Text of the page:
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I am learning Tcl/Tk, and I have been following a tutorial to a point that I am moving to Tk. All the files in the tutorial use Tk commands (such as "button") right away, without having "package require Tk" written in the .tcl files. I am executing this from the console that accepts user input with "%" in the front.

If the tutorials don't have that "package require Tk", am I missing something? How can we have Tk without having to write "package require Tk" in all the files, or am I doing it wrong?

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1 Answer 1

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If you've associated the file extension .tcl with the wish executable (modulo possible extensions and version info, of course) then you'll effectively have a package require Tk done for you before your script starts running. This is not recommended as being good practice in modern code — make your dependencies explicit, please — but it works just fine and many people do it.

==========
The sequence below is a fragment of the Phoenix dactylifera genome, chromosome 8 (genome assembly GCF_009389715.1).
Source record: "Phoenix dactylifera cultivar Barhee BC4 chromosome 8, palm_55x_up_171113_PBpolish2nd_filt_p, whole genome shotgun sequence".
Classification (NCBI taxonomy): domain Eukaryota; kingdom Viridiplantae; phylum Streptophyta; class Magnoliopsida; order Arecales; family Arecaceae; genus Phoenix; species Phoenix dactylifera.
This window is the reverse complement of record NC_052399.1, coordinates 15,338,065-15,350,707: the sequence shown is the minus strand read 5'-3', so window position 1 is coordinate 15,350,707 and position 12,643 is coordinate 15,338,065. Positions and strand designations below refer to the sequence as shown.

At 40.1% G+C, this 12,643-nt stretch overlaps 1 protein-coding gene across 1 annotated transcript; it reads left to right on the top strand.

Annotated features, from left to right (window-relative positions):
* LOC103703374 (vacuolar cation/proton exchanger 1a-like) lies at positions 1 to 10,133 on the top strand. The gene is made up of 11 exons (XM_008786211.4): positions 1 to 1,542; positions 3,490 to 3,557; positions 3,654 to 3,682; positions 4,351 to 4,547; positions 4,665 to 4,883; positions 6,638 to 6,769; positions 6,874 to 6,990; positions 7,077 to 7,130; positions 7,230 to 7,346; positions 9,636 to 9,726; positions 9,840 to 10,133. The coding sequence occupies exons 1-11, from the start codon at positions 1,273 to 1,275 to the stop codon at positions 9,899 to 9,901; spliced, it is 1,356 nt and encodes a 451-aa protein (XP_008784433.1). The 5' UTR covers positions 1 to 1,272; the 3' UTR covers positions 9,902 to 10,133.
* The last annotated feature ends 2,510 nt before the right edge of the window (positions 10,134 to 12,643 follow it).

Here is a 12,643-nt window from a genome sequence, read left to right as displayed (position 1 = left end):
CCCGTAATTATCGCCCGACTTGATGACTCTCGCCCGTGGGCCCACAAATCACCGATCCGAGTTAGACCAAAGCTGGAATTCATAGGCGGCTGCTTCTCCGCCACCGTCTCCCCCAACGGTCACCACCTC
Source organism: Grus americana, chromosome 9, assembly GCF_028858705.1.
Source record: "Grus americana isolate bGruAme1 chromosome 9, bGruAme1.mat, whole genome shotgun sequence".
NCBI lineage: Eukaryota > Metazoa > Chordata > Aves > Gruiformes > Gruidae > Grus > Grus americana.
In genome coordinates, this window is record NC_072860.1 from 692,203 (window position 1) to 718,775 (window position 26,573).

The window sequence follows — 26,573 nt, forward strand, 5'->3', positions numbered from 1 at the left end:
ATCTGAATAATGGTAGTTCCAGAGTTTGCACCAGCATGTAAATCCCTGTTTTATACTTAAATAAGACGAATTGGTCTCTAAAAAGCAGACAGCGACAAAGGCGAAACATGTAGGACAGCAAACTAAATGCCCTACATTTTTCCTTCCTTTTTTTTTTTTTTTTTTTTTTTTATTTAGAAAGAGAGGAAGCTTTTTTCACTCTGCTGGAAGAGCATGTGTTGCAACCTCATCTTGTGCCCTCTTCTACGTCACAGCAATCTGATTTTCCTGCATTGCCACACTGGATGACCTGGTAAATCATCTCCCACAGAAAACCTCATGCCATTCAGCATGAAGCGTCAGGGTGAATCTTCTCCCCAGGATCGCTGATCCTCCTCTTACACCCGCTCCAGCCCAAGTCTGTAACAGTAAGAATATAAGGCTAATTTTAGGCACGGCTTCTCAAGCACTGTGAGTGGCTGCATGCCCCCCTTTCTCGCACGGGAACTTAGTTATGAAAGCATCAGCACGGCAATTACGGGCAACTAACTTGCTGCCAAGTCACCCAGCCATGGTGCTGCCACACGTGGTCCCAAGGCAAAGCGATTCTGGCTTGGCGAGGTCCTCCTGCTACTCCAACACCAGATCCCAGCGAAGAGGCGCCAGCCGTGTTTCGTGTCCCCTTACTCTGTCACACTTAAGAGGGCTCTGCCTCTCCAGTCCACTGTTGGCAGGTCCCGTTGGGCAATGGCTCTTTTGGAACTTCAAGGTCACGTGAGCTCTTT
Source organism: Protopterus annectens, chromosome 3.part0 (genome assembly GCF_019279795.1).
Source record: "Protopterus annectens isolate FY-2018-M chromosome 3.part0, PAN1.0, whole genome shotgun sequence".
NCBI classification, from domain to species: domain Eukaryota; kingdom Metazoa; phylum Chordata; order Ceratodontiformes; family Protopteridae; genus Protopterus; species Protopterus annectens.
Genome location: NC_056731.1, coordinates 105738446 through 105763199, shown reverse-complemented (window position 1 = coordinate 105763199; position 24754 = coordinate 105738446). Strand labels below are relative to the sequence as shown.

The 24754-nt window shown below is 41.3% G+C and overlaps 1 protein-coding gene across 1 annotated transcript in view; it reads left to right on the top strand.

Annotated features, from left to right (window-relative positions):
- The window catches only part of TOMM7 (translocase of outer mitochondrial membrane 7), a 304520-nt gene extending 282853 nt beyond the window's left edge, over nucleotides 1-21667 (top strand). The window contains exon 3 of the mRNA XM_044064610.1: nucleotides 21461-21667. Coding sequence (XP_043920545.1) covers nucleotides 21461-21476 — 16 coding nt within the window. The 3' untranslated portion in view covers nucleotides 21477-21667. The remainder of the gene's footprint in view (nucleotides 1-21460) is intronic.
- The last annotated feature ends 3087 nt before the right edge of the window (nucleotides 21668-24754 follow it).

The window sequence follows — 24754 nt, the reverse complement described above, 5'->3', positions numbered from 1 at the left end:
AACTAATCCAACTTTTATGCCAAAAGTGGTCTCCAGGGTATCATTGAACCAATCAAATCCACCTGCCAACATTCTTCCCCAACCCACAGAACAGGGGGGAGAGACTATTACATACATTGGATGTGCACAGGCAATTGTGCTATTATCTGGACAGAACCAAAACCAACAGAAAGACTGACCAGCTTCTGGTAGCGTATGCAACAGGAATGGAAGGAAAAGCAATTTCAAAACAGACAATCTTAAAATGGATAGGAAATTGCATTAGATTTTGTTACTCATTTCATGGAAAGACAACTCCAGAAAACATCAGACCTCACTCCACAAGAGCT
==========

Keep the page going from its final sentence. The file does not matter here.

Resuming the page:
It's not recommended that you force the matter by editing Tcl's startup scripts. After all, there's applications out there that use Tcl without Tk.

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On Unix, just use a suitable #! line of course. –  Donal Fellows Jan 5 '11 at 16:52
    
I see. So I need to just wish for .tcl that use tk. –  Karl Jan 5 '11 at 16:54
    
@unknownthreat: Yes. That used to be utterly vital, whereas now it's just handy due to enhancements to the Tcl runtime that let it load Tk as a normal package. –  Donal Fellows Jan 5 '11 at 16:56

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